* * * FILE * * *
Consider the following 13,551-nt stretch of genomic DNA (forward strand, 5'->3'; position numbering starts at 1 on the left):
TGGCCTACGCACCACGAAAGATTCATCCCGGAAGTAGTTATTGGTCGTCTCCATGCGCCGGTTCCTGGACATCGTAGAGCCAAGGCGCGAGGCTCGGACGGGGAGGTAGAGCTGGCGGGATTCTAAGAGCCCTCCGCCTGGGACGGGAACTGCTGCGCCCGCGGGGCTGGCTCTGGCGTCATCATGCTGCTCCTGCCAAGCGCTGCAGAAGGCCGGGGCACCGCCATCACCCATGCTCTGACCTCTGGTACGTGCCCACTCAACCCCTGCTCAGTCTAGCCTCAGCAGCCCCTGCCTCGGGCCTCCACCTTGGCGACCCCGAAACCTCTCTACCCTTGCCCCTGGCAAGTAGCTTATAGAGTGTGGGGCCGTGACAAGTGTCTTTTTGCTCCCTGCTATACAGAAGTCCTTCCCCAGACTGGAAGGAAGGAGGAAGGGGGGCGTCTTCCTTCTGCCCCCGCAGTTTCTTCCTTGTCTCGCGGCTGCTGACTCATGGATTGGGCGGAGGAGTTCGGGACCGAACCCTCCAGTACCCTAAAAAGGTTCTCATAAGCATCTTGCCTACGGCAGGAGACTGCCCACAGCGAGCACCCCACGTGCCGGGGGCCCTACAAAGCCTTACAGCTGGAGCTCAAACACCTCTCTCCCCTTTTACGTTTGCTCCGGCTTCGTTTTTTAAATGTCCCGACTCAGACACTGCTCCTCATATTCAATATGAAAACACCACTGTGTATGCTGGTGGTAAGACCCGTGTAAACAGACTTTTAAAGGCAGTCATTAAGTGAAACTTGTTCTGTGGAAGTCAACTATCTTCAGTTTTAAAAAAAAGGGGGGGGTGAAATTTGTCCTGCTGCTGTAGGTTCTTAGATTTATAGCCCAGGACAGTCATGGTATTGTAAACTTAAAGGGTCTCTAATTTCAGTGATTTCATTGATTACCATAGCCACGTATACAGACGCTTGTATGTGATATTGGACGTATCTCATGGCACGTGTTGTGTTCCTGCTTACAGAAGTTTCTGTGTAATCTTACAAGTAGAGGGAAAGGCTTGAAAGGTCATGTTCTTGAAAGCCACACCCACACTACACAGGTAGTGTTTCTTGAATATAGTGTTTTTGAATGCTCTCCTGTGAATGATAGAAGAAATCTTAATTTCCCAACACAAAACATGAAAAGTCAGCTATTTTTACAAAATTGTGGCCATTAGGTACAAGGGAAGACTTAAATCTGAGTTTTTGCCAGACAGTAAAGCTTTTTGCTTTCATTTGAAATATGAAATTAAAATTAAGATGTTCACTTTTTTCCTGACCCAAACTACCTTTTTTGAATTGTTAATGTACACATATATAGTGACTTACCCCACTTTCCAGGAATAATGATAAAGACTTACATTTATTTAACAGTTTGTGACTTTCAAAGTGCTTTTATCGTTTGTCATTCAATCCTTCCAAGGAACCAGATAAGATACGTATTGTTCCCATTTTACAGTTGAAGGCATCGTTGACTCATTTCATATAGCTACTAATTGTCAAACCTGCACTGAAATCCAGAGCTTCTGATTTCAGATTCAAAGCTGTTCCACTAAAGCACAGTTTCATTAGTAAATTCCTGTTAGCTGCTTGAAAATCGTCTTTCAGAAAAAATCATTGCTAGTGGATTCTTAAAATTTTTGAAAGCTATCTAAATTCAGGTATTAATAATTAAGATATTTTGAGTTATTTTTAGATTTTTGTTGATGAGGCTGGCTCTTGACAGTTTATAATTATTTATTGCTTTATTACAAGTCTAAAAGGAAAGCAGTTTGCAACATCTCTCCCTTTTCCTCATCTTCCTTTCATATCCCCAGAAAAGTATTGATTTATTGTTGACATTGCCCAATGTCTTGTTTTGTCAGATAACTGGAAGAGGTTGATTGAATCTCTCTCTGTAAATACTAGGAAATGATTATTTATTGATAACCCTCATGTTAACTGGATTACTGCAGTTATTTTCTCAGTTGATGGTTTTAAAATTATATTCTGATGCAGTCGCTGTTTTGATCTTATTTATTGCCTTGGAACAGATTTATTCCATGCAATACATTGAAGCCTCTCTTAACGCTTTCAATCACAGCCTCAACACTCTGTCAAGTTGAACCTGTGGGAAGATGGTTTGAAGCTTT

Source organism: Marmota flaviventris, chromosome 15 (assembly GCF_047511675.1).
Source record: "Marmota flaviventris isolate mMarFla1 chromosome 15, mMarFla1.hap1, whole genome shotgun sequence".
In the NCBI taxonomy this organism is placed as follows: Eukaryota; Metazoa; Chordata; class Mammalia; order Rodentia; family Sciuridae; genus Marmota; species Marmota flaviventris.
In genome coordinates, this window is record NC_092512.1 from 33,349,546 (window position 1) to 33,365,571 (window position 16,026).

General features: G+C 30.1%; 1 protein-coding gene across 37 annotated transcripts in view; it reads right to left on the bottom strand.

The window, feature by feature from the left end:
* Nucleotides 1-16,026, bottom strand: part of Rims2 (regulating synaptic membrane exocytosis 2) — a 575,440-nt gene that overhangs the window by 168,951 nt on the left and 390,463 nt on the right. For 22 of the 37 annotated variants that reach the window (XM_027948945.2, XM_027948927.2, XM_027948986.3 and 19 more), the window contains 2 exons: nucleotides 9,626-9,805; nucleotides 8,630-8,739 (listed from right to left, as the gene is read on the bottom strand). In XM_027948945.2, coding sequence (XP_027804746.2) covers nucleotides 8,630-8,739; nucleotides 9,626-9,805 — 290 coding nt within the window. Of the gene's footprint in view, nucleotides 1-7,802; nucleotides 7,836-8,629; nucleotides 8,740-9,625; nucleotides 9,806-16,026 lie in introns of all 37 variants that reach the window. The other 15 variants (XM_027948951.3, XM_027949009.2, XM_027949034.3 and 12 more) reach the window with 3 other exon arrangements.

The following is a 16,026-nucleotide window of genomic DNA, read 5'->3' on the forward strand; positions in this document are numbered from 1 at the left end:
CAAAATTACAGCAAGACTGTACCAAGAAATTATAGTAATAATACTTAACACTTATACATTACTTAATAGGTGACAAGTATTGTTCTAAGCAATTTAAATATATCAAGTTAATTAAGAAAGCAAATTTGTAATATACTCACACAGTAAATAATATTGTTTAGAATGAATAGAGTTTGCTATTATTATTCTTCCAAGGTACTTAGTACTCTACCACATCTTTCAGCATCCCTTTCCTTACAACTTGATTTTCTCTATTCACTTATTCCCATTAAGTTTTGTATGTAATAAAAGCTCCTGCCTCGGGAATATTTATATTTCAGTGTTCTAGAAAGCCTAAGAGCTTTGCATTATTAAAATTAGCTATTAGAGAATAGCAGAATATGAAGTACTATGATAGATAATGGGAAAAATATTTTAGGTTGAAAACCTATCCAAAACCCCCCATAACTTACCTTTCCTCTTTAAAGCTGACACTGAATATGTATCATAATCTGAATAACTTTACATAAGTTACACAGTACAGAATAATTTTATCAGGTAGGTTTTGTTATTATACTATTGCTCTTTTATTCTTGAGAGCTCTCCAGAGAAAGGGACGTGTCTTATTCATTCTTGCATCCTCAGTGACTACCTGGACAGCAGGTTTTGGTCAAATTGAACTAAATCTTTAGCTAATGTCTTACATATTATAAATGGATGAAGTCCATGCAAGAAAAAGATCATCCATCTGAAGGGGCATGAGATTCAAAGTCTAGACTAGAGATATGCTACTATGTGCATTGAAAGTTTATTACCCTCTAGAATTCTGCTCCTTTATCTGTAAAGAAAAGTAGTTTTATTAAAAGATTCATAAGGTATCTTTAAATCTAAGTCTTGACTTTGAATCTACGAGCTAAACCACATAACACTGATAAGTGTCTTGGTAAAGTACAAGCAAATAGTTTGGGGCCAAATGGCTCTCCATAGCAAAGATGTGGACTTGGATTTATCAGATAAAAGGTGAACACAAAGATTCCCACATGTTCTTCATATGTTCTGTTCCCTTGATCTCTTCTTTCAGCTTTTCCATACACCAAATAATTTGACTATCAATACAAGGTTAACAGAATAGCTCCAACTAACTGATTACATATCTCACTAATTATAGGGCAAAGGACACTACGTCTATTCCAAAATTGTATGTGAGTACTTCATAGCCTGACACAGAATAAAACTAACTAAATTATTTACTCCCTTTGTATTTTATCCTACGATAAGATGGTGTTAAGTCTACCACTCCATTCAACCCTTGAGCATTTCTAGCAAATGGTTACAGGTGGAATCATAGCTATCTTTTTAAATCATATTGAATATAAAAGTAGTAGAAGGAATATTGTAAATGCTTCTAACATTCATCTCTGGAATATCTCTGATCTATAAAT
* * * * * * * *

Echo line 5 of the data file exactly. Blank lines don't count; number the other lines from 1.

In the NCBI taxonomy this organism is placed as follows: Eukaryota; Metazoa; Chordata; class Mammalia; order Rodentia; family Sciuridae; genus Marmota; species Marmota flaviventris.